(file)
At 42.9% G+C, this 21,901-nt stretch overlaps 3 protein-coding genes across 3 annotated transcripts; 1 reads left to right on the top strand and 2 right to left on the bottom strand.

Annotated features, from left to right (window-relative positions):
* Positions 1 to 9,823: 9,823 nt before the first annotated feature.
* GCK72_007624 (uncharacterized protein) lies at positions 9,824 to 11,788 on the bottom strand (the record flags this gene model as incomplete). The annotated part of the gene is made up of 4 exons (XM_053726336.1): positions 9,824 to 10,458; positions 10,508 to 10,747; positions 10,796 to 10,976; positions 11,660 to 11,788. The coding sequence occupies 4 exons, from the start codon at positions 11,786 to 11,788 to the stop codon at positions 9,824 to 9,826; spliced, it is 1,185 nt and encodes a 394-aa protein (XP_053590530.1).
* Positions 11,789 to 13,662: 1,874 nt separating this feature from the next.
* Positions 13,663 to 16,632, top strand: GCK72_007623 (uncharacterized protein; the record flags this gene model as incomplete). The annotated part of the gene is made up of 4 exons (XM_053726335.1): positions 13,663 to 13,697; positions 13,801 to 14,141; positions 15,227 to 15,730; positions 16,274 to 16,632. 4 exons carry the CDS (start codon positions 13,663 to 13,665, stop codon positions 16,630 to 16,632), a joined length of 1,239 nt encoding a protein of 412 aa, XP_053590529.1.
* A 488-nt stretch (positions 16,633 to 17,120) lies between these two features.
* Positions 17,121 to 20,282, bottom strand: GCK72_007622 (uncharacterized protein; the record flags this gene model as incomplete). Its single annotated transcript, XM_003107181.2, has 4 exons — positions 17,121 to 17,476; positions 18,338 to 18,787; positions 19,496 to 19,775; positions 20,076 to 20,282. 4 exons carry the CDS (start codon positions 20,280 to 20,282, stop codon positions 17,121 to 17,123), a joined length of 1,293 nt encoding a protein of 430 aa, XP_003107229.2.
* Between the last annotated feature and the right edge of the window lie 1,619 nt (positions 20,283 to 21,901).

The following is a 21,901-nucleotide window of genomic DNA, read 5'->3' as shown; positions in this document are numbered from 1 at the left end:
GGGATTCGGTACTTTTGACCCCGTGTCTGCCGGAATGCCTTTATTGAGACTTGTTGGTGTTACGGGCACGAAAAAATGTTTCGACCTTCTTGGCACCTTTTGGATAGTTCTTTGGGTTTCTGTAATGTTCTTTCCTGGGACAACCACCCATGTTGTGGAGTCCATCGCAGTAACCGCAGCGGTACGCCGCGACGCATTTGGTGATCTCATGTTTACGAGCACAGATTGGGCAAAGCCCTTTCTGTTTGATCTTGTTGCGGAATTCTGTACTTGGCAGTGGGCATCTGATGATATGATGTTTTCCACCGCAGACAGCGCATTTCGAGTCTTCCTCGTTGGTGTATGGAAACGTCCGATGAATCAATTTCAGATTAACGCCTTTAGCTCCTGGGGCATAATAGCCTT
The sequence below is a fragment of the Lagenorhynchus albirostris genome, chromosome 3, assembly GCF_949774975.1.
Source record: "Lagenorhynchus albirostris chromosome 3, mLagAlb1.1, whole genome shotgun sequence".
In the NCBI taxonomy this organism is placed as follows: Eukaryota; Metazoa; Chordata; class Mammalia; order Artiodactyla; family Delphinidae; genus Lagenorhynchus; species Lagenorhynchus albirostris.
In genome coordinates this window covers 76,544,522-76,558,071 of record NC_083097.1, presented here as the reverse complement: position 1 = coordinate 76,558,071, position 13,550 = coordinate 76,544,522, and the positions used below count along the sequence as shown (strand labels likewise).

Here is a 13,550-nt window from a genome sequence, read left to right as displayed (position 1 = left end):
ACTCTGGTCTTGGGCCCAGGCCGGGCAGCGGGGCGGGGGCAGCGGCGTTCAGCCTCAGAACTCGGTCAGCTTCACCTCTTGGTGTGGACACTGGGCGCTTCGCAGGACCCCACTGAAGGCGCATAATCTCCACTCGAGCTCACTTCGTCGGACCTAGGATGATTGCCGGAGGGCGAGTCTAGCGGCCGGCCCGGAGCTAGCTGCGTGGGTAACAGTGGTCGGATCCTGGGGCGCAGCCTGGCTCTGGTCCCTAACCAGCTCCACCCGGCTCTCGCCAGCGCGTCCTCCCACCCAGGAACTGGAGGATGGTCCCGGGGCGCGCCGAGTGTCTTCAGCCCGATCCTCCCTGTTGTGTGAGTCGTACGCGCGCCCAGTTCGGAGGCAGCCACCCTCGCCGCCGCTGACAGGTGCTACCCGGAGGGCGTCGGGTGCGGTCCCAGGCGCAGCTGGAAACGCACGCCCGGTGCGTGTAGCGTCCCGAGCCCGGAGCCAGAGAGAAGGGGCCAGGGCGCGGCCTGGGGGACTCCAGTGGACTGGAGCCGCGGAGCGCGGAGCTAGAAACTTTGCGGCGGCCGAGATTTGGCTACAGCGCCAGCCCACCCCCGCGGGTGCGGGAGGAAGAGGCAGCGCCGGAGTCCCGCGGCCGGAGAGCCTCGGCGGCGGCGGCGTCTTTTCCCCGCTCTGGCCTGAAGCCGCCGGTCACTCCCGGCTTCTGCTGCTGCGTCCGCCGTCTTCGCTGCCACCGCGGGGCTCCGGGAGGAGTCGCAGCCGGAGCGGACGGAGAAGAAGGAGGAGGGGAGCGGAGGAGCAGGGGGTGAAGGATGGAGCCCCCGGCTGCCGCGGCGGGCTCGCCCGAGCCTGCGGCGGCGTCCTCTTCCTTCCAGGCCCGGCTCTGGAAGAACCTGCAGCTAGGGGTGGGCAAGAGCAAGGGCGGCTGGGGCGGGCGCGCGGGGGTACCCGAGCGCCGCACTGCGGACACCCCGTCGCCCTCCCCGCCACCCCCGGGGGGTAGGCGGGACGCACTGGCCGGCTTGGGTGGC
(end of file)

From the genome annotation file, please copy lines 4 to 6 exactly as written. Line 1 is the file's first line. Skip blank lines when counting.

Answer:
* GCK72_007624 (uncharacterized protein) lies at positions 9,824 to 11,788 on the bottom strand (the record flags this gene model as incomplete). The annotated part of the gene is made up of 4 exons (XM_053726336.1): positions 9,824 to 10,458; positions 10,508 to 10,747; positions 10,796 to 10,976; positions 11,660 to 11,788. The coding sequence occupies 4 exons, from the start codon at positions 11,786 to 11,788 to the stop codon at positions 9,824 to 9,826; spliced, it is 1,185 nt and encodes a 394-aa protein (XP_053590530.1).
* Positions 11,789 to 13,662: 1,874 nt separating this feature from the next.
* Positions 13,663 to 16,632, top strand: GCK72_007623 (uncharacterized protein; the record flags this gene model as incomplete). The annotated part of the gene is made up of 4 exons (XM_053726335.1): positions 13,663 to 13,697; positions 13,801 to 14,141; positions 15,227 to 15,730; positions 16,274 to 16,632. 4 exons carry the CDS (start codon positions 13,663 to 13,665, stop codon positions 16,630 to 16,632), a joined length of 1,239 nt encoding a protein of 412 aa, XP_053590529.1.